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Mother testifies in murder trial

Said she gave defendant a ‘right-cross punch’ after learning of death of son

Tribune Chronicle / Guy Vogrin Arthur Harper looks at some video evidence Tuesday in his murder trial in Trumbull County Common Pleas Court.

WARREN — When the mother of 3-year-old victim Russell Cottrill learned the boy died after murder defendant Arthur Harper allegedly did a pile driving wrestling move on him, Judith Owens testified Tuesday she gave the defendant a right-cross punch.

Owens was among five state witnesses testifying Tuesday in the trial of Harper, 45, who faces charges of murder, felonius assault and child endangering. Harper is accused of causing the November 2015 death of Cottrill, whom he was babysitting.

If found guilty by a jury of seven women and five men, Harper could face a maximum sentence of 15 years to life in prison.

Testimony is expected to continue today in the Trumbull County Common Pleas courtroom of Judge Peter J. Kontos.

The case centers around what happened to Cottrill, who died of severe head trauma Nov. 30, 2015, according to a ruling by the Cuyahoga County Coroner’s office.

On Nov. 28, 2015, the boy was taken to Trumbull Memorial Hospital and then to University Hospitals Rainbow Babies and Children’s Hospital in Cleveland, where he died two days later.

Owens said she had known Harper for a little over a year at the time of her son’s death. She said she had Harper move in with her at her High Street NE home in June 2015. To avoid confusion for the boy, Owens said the two acted like they were a married couple.

“He (Cottrill) started to call him dad,” Owens said.

Owens said her son was energetic with little health problems other than a fever-induced seizure when he was about 2.

“I used to call him my little spit-fire,” she said.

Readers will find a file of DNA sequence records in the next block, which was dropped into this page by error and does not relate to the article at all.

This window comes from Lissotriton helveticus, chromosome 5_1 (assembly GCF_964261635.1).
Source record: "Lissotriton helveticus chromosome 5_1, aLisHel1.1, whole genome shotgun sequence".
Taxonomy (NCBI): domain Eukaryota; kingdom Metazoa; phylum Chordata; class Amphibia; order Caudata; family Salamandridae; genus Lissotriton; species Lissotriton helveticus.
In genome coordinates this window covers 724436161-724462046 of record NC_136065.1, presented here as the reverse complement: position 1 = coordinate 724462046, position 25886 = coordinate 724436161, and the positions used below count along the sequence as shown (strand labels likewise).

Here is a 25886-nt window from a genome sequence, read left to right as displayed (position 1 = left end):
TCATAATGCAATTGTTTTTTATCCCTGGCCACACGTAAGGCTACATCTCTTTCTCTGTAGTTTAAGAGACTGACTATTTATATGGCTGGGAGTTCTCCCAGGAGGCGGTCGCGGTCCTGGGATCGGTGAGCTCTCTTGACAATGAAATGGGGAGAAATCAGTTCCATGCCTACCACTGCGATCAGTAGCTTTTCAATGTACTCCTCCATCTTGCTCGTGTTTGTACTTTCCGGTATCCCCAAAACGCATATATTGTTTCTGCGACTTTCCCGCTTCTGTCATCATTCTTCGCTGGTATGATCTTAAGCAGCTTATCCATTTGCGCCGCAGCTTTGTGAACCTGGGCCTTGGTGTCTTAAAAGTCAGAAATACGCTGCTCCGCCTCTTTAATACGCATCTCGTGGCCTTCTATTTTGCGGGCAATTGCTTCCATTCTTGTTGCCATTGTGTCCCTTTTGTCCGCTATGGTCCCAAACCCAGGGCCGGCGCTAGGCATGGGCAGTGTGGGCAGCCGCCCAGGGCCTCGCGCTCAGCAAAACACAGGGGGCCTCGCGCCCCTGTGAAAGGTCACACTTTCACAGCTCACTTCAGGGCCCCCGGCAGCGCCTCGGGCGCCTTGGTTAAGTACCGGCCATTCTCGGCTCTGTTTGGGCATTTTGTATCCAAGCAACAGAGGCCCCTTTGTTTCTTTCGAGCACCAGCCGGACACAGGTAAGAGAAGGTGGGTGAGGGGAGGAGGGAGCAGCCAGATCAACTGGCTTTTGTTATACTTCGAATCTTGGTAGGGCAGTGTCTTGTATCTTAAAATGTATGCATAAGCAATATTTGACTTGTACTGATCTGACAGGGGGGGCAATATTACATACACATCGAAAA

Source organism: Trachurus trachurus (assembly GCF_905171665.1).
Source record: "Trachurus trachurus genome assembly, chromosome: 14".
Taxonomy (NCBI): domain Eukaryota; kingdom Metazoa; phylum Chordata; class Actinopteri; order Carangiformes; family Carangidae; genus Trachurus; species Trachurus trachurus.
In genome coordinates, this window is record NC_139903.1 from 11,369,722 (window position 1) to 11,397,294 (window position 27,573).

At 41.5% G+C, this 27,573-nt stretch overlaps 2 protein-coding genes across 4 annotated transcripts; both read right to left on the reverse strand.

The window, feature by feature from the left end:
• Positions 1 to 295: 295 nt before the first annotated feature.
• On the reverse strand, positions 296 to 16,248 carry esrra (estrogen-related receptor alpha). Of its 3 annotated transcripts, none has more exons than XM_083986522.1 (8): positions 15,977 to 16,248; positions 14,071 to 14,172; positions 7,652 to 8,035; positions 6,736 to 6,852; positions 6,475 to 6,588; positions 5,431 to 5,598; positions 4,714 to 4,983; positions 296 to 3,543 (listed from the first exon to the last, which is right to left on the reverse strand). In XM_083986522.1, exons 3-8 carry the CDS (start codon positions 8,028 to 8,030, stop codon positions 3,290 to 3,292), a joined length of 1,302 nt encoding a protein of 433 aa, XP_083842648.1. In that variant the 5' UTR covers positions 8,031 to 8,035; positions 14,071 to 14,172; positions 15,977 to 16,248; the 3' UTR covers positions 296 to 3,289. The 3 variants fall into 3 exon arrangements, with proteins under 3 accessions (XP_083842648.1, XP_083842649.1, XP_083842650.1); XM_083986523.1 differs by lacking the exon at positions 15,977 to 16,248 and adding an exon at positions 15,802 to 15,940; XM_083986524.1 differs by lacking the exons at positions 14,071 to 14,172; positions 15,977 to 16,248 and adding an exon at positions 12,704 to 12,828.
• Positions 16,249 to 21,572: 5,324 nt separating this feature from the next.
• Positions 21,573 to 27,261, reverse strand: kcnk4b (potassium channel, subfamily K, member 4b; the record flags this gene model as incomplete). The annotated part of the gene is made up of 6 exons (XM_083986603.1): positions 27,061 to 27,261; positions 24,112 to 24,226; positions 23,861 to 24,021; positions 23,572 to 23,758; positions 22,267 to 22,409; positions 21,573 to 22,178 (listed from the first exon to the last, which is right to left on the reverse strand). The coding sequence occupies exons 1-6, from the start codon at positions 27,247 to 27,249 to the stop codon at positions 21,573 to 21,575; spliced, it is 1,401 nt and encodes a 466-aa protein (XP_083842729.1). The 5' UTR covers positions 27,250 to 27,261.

Owens testified she never saw Harper get physical with the boy, other than “drop elbows” with him. It was usually Harper who would fall to the ground, she said.

Under direct examination from assistant Trumbull County Prosecutor Diane Barber, Owens said she learned the boy was hurt and unresponsive from a text message she received from Harper while she was at work about 6:30 p.m. Nov. 28, 2015. Owens testified she told him to call 911.

Owens said she rushed home from her job at Wal-Mart and found an ambulance and three police cars blocking her driveway. She said she didn’t know what happened to the boy, saying she heard later that day Harper say the boy had fallen out of bed.

Later, Warren detective Nick Carney testified for the state, saying Harper stuck with the story of the boy falling out of bed even though doctors at the Cleveland hospital told Carney Nov. 29 the boy would not survive his injuries, which included three blows to the head and one where the spinal cord was pushed into the brain stem.

It was not until well into a second interview with Carney, done Dec. 2 at the Warren Police Department, that Harper admitted he had used a pile-driver wrestling move on the boy several times. The jury spent most of the afternoon watching video footage of the two interviews, the second of which took almost three hours.

Carney is expected to continue his testimony this morning.

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